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30 Reviews
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1 of 1 people found the following review helpful
4.0 out of 5 stars A great concept, but preffered the Short Story.
After having read the novelette version of Blood Music i found the concept extremely intrigueing and decided to read the extended novel. The novel contains the same concepts of the novelette and develops some of the ideas.

The novel follows the seperate (yet intertwined) stories of a few different characters, which eventually lead to the dramatic and enigmatic...
Published on 3 May 2009 by N. Durand

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20 of 23 people found the following review helpful
3.0 out of 5 stars Strong Ideas Overshadow Weak Execution
One of the most memorably tongue-in-cheek creations of Douglas Adams was a madness booth--designed to make its victims insane, simply and effectively, by displaying them "to-scale" beside the rest of the cosmos.
In many ways, it's the same trick Bear's best novels play on a reader's mind, forever putting it in contexts too vast to afford the thing any...
Published on 14 Aug 2000


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4.0 out of 5 stars Fantastic book, but get the Gollancz S.F Copy., 22 April 2010
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This is a fantastic book, reguardless of its floors the concept is so strong that it carries the novel, and alone makes it worth reading. Howerver I would recomend you get the Gollancz S.F Copy, its just a personal preference but I think that Blood Music (Gollancz S.F.)cover is far far nicer.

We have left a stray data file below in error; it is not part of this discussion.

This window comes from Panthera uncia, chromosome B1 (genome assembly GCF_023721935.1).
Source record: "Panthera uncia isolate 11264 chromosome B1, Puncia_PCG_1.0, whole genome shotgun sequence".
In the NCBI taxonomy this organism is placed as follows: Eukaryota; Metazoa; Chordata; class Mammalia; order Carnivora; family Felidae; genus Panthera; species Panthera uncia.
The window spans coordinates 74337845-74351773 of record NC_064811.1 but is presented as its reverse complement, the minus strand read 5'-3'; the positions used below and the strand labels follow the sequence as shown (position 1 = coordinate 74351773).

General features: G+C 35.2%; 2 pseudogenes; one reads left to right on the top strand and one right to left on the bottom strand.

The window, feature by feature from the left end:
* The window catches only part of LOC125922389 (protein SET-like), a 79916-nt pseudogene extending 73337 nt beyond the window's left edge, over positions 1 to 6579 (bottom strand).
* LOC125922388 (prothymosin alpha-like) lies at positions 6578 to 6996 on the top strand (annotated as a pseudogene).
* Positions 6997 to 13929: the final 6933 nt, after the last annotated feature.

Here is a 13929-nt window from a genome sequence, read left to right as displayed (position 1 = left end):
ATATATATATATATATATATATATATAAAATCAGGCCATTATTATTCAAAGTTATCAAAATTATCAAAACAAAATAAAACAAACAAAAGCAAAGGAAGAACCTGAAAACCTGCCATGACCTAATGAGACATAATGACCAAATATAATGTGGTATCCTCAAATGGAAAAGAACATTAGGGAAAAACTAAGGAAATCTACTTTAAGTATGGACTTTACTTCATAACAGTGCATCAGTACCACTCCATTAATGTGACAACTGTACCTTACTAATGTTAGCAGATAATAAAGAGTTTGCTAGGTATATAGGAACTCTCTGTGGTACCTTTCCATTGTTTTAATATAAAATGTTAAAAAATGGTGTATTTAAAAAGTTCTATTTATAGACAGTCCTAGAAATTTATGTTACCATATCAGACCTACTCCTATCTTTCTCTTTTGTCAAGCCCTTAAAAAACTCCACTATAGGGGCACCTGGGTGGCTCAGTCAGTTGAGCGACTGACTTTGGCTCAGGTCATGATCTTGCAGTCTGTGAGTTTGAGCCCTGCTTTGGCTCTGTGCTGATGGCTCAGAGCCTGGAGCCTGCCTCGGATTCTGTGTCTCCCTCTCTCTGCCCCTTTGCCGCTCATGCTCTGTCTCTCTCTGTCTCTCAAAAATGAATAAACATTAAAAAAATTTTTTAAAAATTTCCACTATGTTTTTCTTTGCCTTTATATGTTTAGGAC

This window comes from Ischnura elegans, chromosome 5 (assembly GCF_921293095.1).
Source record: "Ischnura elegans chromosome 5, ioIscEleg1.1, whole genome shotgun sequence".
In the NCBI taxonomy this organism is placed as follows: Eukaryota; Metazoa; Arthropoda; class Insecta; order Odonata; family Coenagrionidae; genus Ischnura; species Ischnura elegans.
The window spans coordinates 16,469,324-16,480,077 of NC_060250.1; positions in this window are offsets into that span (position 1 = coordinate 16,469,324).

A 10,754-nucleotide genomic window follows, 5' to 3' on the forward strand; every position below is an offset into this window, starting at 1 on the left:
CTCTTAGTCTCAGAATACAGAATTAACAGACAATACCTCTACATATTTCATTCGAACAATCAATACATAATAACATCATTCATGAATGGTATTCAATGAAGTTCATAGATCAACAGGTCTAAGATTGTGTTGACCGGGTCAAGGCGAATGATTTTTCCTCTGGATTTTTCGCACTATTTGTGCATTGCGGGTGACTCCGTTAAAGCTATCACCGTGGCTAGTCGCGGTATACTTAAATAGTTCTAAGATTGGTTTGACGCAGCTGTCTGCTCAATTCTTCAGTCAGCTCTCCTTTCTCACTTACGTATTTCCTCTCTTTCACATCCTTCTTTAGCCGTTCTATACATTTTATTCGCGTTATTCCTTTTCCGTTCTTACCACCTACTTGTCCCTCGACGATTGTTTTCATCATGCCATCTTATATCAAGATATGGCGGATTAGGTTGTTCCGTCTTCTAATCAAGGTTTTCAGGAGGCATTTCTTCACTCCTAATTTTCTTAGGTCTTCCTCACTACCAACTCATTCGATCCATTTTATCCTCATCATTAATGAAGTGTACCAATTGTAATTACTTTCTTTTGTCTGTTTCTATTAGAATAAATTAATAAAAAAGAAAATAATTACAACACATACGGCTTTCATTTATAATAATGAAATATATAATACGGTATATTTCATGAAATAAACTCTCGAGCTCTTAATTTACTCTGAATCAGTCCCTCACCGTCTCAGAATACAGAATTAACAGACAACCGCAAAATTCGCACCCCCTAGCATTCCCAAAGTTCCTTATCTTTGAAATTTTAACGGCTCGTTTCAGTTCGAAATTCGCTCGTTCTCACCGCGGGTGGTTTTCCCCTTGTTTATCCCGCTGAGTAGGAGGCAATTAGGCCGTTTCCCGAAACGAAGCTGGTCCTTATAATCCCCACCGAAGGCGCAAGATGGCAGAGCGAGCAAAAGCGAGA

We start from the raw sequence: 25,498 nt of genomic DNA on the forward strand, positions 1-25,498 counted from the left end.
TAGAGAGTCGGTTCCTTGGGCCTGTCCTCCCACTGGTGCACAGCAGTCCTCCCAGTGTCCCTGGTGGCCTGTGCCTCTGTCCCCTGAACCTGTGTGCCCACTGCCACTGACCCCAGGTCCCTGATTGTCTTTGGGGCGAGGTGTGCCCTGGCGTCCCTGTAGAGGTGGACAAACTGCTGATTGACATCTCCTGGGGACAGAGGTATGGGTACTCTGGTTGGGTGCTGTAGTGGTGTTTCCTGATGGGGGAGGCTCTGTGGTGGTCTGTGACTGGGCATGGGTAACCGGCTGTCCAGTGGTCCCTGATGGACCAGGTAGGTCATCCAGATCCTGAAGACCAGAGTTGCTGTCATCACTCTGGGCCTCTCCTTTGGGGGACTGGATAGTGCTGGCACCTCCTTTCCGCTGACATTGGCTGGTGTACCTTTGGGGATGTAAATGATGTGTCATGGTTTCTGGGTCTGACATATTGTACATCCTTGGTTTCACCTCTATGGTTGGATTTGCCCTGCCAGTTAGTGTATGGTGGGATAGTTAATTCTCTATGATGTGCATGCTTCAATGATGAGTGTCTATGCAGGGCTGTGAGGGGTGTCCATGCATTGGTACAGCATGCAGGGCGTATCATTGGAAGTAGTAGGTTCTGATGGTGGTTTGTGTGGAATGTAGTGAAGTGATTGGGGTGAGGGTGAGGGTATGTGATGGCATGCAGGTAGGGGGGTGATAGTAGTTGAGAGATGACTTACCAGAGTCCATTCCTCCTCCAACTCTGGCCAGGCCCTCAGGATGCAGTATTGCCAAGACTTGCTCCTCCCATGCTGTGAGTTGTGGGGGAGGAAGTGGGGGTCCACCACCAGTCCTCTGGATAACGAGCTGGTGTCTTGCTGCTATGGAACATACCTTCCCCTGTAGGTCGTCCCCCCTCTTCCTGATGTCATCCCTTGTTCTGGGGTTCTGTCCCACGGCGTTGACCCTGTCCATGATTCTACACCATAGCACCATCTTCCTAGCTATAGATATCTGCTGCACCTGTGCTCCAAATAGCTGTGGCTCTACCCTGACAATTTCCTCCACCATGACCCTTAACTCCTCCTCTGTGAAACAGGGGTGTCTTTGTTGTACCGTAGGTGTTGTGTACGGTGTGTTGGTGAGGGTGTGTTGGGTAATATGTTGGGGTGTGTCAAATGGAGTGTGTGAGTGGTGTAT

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5.0 out of 5 stars Highly imaginative, 5 Dec 2013
By 
matt dales (brighton, east sussex United Kingdom) - See all my reviews
I read this book a while ago as the first Greg Bear I had come across. It rates as one of my all time favourites partly for the rich yet flowing way it is written but mostly because the story is fresh in the way it projects a possible future from contemporary science without being cyber-punk (not that i have anything against cyber-punk, Vurt by William Gibson is another favourite). I thoroughly recommend this book to all sci-fi readers.
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5.0 out of 5 stars OMG! One of the best sci-fi/apocalypse stories I have read!, 15 May 2013
This one ticked all the boxes for me, definitely one to keep to read and re-read. A haunting tale, both sad and hopeful, that kept me thinking about aspects of the story for a long time after reading it. Not too much technical jargon and the characters are enjoyable.
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4.0 out of 5 stars Plague - but not as you know it, 10 April 2013
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This review is from: Blood Music (S.F. Masterworks) (Kindle Edition)
An wonderful (and early) musing on the notion of biological computers. Bear never stints on the biological sciences and this raises some of the earliest sf themes regarding "garbage" DNA and what it's good (or not so good) for. Short, well scripted and engaging, this is a classic sampling of Bear in formation.

sf_hound